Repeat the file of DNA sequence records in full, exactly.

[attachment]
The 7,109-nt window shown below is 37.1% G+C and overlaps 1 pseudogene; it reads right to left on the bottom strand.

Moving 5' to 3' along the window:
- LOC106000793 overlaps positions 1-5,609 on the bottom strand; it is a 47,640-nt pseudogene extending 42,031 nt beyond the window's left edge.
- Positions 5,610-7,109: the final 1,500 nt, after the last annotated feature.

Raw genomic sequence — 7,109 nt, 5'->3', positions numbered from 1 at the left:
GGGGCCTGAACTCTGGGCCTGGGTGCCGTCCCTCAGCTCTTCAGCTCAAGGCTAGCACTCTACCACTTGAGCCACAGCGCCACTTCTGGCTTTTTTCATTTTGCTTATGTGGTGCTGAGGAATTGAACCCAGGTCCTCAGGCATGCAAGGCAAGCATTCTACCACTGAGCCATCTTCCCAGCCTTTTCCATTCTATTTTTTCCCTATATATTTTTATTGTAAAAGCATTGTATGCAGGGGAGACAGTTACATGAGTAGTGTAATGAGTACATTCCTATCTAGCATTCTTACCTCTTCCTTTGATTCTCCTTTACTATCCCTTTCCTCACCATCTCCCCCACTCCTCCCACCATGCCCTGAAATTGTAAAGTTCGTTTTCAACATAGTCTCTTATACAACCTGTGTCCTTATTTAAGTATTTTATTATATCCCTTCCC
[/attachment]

The 7,109-nt window shown below is 37.1% G+C and overlaps 1 pseudogene; it reads right to left on the bottom strand.

Moving 5' to 3' along the window:
- LOC106000793 overlaps positions 1-5,609 on the bottom strand; it is a 47,640-nt pseudogene extending 42,031 nt beyond the window's left edge.
- Positions 5,610-7,109: the final 1,500 nt, after the last annotated feature.

Raw genomic sequence — 7,109 nt, 5'->3', positions numbered from 1 at the left:
GGGGCCTGAACTCTGGGCCTGGGTGCCGTCCCTCAGCTCTTCAGCTCAAGGCTAGCACTCTACCACTTGAGCCACAGCGCCACTTCTGGCTTTTTTCATTTTGCTTATGTGGTGCTGAGGAATTGAACCCAGGTCCTCAGGCATGCAAGGCAAGCATTCTACCACTGAGCCATCTTCCCAGCCTTTTCCATTCTATTTTTTCCCTATATATTTTTATTGTAAAAGCATTGTATGCAGGGGAGACAGTTACATGAGTAGTGTAATGAGTACATTCCTATCTAGCATTCTTACCTCTTCCTTTGATTCTCCTTTACTATCCCTTTCCTCACCATCTCCCCCACTCCTCCCACCATGCCCTGAAATTGTAAAGTTCGTTTTCAACATAGTCTCTTATACAACCTGTGTCCTTATTTAAGTATTTTATTATATCCCTTCCC